Climate Change in Australia


Irma had twice the equivalent power of every bomb dropped in WW2


Are you generally interested in the science of hurricanes, how and why they form Albo?

We can talk hurricanes, it’s fascinating stuff.

  1. Yes
  2. Not really.

Currently more interested in discussing how many angels can fit on the head of a pin.


Heres some info from people who supposedly know about the weather climate change.



$8 $ 4 /WEEK
For the first 12 weeks min. cost $16 billed every 4 weeks. Then $32 billed every 4 weeks.


Editorialising from the top shelf.


The Australian,



Ben, one question , if chaos theory says “the butterfly effect” has relevance , what does a battery of 600 x 200 ft wind turbines in the North Sea have on Atlantic Ocean weather patterns. What do you think ?


Of course. That’s the part everyone talks about.


CSIRO did a study on the effect of 300 wind turbines in Central Highlands in Victoria.

Think the conclusion was that it the transfer of energy from wind to electricity, is so small compared to the total available windy energy that there is no measurable effect.


Weather is more effected by current than anything thay occurs above the water.

Temperate and Current


Chaos theory actually says (much abbreviated, but bear me out…) that some systems over the long term are very sensitive to initial conditions, so can’t be accurately simulated to a fine level of detail. So a the existence or otherwise of a windfarm may have an effect on this year’s atlantic weather patterns, but so might the logging or otherwise of a forest, or your decision whether or not to turn your heater on tomorrow.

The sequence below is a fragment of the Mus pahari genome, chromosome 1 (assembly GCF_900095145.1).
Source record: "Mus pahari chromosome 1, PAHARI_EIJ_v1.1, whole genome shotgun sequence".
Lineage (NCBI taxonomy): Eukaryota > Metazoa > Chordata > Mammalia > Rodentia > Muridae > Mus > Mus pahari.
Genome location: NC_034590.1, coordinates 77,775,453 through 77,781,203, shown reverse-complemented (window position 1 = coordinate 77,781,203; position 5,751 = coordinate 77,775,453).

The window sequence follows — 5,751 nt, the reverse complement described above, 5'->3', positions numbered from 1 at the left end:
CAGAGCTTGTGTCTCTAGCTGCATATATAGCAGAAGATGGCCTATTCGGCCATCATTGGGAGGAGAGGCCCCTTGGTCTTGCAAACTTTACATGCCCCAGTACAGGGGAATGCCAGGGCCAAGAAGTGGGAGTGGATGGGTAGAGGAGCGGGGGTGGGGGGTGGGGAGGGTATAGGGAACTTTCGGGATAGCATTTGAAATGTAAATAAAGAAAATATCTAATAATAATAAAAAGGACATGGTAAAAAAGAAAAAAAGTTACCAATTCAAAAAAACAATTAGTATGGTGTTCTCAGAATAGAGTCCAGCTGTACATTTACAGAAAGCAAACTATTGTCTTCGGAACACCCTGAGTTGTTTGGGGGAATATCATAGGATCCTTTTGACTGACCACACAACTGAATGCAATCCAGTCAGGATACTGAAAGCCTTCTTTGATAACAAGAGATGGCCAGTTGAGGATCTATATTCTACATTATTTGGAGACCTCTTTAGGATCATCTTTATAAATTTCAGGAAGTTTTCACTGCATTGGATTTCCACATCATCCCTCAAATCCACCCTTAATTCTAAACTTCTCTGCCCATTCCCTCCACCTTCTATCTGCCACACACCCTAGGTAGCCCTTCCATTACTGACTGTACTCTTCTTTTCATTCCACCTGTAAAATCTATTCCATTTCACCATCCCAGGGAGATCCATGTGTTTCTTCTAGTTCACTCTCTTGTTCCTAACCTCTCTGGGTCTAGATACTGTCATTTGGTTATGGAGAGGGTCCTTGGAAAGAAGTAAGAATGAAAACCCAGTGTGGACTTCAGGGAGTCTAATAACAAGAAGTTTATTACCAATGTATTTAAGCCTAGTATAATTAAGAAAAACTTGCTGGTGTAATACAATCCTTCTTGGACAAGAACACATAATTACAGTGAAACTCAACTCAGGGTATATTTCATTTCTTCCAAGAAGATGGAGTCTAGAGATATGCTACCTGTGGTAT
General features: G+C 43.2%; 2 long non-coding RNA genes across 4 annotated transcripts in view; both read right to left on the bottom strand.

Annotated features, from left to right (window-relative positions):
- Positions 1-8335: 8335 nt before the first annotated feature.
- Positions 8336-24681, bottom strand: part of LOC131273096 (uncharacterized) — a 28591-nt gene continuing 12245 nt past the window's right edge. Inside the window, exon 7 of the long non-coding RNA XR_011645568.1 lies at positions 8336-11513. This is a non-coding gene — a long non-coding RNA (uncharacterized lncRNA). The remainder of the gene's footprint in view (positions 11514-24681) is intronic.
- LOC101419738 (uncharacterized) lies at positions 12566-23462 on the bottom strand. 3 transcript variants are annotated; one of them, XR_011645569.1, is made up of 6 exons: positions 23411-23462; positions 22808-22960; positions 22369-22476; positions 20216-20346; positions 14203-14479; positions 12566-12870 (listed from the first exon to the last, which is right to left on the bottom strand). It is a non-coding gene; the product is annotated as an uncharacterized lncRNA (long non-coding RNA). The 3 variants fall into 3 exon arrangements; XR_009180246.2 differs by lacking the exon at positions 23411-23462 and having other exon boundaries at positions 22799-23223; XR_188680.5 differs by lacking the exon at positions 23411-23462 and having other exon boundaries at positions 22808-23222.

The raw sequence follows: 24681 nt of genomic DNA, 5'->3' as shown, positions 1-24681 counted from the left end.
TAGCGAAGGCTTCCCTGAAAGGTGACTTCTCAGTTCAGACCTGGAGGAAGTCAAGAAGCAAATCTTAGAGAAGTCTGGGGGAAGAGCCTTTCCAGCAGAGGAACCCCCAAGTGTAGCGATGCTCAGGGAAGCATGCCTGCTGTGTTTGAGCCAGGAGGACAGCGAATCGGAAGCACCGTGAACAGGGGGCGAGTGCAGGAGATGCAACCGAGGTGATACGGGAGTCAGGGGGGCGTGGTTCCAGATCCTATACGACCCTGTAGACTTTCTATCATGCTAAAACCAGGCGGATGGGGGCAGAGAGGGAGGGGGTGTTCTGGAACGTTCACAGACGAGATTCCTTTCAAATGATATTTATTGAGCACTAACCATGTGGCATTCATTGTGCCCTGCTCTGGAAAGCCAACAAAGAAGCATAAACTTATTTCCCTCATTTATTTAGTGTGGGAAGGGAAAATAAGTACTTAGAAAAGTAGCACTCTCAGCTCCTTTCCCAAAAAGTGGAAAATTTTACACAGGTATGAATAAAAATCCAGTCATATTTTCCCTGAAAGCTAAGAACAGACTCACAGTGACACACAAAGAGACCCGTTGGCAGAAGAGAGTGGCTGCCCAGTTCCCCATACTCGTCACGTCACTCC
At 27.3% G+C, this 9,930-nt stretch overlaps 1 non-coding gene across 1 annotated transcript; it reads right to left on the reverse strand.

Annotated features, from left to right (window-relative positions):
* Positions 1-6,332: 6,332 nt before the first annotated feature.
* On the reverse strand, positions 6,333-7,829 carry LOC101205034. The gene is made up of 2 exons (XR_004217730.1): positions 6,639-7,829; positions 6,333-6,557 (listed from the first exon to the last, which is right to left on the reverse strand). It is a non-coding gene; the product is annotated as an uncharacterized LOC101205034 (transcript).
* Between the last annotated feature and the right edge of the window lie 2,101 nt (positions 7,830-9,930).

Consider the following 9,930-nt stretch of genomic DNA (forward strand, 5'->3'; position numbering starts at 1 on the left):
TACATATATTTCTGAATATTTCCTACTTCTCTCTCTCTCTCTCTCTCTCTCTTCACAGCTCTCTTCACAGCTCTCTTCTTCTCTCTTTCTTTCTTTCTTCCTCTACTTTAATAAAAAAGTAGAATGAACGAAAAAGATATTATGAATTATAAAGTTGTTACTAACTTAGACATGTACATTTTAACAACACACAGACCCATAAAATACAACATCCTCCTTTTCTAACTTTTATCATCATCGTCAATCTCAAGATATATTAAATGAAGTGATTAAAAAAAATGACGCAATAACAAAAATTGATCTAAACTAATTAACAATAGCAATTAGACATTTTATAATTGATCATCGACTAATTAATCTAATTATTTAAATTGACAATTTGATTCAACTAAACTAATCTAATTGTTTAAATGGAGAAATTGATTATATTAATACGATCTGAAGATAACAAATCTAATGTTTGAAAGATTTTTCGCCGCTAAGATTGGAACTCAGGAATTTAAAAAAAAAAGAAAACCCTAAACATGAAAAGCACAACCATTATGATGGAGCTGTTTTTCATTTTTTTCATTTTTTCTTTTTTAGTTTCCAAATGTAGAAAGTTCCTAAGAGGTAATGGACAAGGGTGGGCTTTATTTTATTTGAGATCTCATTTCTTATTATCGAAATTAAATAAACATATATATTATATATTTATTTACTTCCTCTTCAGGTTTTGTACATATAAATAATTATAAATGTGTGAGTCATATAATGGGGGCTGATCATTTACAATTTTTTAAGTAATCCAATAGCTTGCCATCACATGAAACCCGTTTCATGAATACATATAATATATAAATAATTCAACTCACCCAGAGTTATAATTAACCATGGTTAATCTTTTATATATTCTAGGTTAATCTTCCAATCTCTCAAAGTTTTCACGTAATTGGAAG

It is for this reason that climate scientists talk about, well, climate rather than weather, cos climate is an average over time of the weather, and so smooths over the short-term perturbations caused by this sort of thing. They talk about ‘increased RISK of storms’ or ‘decreased average rainfall’ rather than ‘oh noes we must cut co2 emissions or it’ll rain on grand final day in 2079’.

But if you actually want a simple answer - all other things being equal, wind farms are more likely to reduce the severity of storms than otherwise. Why/ Because wind farms sap the energy of weather patterrns. That’s the whole point of wind farms after all - they take energy out of bodies of moving air and turn it into electrical power. And a weather pattern with less energy is one where the winds are not as strong and destructive. Of course, the amount of energy captured by a windfarm is minute on the scale of a weather pattern, so the impact will be infinitesimally small, but what impact there is will more likely result in calmer weather rather than stormier weather, chaos theory notwithstanding.


Two in 23 hours is even morre alarming.


Usually, but Irma formed in waters 2 degrees cooler than usual.


So like virtually everything in life, politics , religion, sex , science very few people know anything , some know something , but 97% know absolutely nothing . The one with the loudest voice often wins , That is unless someone punches them on the nose.


97% seems high.
I’ve always put that figure around 8% and up to 16% in times of stress.


Maybe this should be in POlitics thread, but here is OK too.

Tanya Plibersek pointed out Turnbull was now criticising the exact policy he had claimed to support and personally voted for back in 2010:

“My question is to the Prime Minister. The Prime Minister
used to say, ‘I will not lead a party that is not as committed to
effective action on climate change as I am.’ Has the Prime Minister
forgotten that when Labor was in Government, not only did he support the
policies he just ridiculed, he crossed the floor to vote for them?”


Ha. Yep. 7 years ago Malc was launching a plan to have 100% renewables by 2020. Interesting it doesn’t get mentioned much. Now it’s "let’s keep this ■■■■ box open till at least 2027.


Which is odd enough. It picked up its energy from there with warmer water in the gulf of course. There’s no known link with warmer conditions forming tropical cyclones.


Hurricane Maria expected to hit all the same spots Irma did